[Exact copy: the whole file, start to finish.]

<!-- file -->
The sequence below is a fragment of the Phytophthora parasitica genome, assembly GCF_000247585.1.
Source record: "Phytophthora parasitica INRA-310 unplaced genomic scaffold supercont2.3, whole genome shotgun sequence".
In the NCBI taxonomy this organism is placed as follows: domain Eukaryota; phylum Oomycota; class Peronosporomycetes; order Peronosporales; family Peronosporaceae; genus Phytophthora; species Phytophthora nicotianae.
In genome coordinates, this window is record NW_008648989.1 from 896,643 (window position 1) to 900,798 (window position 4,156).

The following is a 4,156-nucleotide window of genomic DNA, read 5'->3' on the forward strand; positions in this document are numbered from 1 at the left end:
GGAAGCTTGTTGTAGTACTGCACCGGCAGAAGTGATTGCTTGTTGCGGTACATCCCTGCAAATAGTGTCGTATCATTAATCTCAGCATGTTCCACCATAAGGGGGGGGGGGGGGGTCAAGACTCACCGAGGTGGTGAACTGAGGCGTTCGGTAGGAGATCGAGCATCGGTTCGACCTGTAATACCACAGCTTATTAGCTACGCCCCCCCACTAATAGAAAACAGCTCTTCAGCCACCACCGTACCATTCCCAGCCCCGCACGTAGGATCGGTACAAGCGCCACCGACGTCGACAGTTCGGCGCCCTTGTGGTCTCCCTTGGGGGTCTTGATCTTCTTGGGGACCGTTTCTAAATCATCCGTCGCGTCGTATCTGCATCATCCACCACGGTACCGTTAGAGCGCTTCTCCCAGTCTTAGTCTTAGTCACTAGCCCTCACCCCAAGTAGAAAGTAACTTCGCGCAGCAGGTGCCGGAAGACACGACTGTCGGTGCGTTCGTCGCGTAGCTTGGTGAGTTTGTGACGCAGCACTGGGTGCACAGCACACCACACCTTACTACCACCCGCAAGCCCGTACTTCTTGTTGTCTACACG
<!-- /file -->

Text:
The sequence below is a fragment of the Phytophthora parasitica genome, assembly GCF_000247585.1.
Source record: "Phytophthora parasitica INRA-310 unplaced genomic scaffold supercont2.3, whole genome shotgun sequence".
In the NCBI taxonomy this organism is placed as follows: domain Eukaryota; phylum Oomycota; class Peronosporomycetes; order Peronosporales; family Peronosporaceae; genus Phytophthora; species Phytophthora nicotianae.
In genome coordinates, this window is record NW_008648989.1 from 896,643 (window position 1) to 900,798 (window position 4,156).

The following is a 4,156-nucleotide window of genomic DNA, read 5'->3' on the forward strand; positions in this document are numbered from 1 at the left end:
GGAAGCTTGTTGTAGTACTGCACCGGCAGAAGTGATTGCTTGTTGCGGTACATCCCTGCAAATAGTGTCGTATCATTAATCTCAGCATGTTCCACCATAAGGGGGGGGGGGGGGGTCAAGACTCACCGAGGTGGTGAACTGAGGCGTTCGGTAGGAGATCGAGCATCGGTTCGACCTGTAATACCACAGCTTATTAGCTACGCCCCCCCACTAATAGAAAACAGCTCTTCAGCCACCACCGTACCATTCCCAGCCCCGCACGTAGGATCGGTACAAGCGCCACCGACGTCGACAGTTCGGCGCCCTTGTGGTCTCCCTTGGGGGTCTTGATCTTCTTGGGGACCGTTTCTAAATCATCCGTCGCGTCGTATCTGCATCATCCACCACGGTACCGTTAGAGCGCTTCTCCCAGTCTTAGTCTTAGTCACTAGCCCTCACCCCAAGTAGAAAGTAACTTCGCGCAGCAGGTGCCGGAAGACACGACTGTCGGTGCGTTCGTCGCGTAGCTTGGTGAGTTTGTGACGCAGCACTGGGTGCACAGCACACCACACCTTACTACCACCCGCAAGCCCGTACTTCTTGTTGTCTACACG